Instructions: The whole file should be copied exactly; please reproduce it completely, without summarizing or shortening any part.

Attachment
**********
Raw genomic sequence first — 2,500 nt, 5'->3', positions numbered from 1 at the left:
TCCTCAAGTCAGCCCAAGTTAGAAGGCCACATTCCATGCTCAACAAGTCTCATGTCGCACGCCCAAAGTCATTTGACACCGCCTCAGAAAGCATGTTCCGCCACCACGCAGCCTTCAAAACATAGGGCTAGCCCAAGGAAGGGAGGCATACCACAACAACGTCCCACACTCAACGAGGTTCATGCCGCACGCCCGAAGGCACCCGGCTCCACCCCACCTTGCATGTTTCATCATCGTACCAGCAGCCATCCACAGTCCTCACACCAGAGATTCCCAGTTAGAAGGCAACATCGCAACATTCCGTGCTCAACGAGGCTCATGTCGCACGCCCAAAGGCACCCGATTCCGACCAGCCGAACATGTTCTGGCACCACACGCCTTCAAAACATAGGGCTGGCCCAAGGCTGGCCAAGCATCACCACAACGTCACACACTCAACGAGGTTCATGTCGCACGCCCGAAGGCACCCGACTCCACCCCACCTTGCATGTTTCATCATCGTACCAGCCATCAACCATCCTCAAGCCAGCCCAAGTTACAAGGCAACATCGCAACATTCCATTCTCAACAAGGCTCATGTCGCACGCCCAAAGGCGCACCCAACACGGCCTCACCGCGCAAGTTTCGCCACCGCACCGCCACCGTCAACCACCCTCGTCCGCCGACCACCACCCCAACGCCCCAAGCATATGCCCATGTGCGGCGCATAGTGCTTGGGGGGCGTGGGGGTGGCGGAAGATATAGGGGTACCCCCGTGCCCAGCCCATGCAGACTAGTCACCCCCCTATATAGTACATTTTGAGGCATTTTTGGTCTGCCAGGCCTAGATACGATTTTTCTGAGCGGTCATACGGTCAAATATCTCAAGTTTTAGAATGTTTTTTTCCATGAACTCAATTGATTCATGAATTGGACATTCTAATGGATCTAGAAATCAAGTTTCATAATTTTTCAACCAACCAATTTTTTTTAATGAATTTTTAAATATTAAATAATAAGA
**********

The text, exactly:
Raw genomic sequence first — 2,500 nt, 5'->3', positions numbered from 1 at the left:
TCCTCAAGTCAGCCCAAGTTAGAAGGCCACATTCCATGCTCAACAAGTCTCATGTCGCACGCCCAAAGTCATTTGACACCGCCTCAGAAAGCATGTTCCGCCACCACGCAGCCTTCAAAACATAGGGCTAGCCCAAGGAAGGGAGGCATACCACAACAACGTCCCACACTCAACGAGGTTCATGCCGCACGCCCGAAGGCACCCGGCTCCACCCCACCTTGCATGTTTCATCATCGTACCAGCAGCCATCCACAGTCCTCACACCAGAGATTCCCAGTTAGAAGGCAACATCGCAACATTCCGTGCTCAACGAGGCTCATGTCGCACGCCCAAAGGCACCCGATTCCGACCAGCCGAACATGTTCTGGCACCACACGCCTTCAAAACATAGGGCTGGCCCAAGGCTGGCCAAGCATCACCACAACGTCACACACTCAACGAGGTTCATGTCGCACGCCCGAAGGCACCCGACTCCACCCCACCTTGCATGTTTCATCATCGTACCAGCCATCAACCATCCTCAAGCCAGCCCAAGTTACAAGGCAACATCGCAACATTCCATTCTCAACAAGGCTCATGTCGCACGCCCAAAGGCGCACCCAACACGGCCTCACCGCGCAAGTTTCGCCACCGCACCGCCACCGTCAACCACCCTCGTCCGCCGACCACCACCCCAACGCCCCAAGCATATGCCCATGTGCGGCGCATAGTGCTTGGGGGGCGTGGGGGTGGCGGAAGATATAGGGGTACCCCCGTGCCCAGCCCATGCAGACTAGTCACCCCCCTATATAGTACATTTTGAGGCATTTTTGGTCTGCCAGGCCTAGATACGATTTTTCTGAGCGGTCATACGGTCAAATATCTCAAGTTTTAGAATGTTTTTTTCCATGAACTCAATTGATTCATGAATTGGACATTCTAATGGATCTAGAAATCAAGTTTCATAATTTTTCAACCAACCAATTTTTTTTAATGAATTTTTAAATATTAAATAATAAGA